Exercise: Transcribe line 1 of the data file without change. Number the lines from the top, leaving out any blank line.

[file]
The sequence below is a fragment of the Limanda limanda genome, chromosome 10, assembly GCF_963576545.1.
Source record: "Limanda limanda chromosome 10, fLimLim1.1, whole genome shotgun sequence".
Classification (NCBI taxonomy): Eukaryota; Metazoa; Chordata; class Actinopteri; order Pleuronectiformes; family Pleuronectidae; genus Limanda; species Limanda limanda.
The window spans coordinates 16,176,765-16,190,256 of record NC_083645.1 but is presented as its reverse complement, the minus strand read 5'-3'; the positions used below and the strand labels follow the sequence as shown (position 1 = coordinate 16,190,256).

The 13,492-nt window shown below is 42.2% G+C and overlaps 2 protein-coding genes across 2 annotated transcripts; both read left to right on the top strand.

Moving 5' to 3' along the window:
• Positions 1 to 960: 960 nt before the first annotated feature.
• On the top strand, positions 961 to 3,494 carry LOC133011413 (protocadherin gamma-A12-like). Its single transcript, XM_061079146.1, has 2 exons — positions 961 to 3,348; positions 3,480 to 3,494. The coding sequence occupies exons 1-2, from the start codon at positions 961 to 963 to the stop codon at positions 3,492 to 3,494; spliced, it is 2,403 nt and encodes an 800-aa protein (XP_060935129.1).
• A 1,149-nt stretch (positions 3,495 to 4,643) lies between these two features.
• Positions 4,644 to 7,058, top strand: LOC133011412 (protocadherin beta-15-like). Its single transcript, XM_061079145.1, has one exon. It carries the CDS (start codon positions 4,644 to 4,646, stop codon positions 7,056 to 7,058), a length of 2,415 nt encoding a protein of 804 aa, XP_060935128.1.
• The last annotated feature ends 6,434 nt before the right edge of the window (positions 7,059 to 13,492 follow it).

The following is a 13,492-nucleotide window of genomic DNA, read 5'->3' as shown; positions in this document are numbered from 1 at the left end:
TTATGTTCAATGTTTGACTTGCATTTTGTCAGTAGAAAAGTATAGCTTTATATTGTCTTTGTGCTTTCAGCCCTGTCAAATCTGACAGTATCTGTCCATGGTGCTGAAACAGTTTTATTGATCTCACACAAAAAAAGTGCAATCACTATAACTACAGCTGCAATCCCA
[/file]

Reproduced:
The sequence below is a fragment of the Limanda limanda genome, chromosome 10, assembly GCF_963576545.1.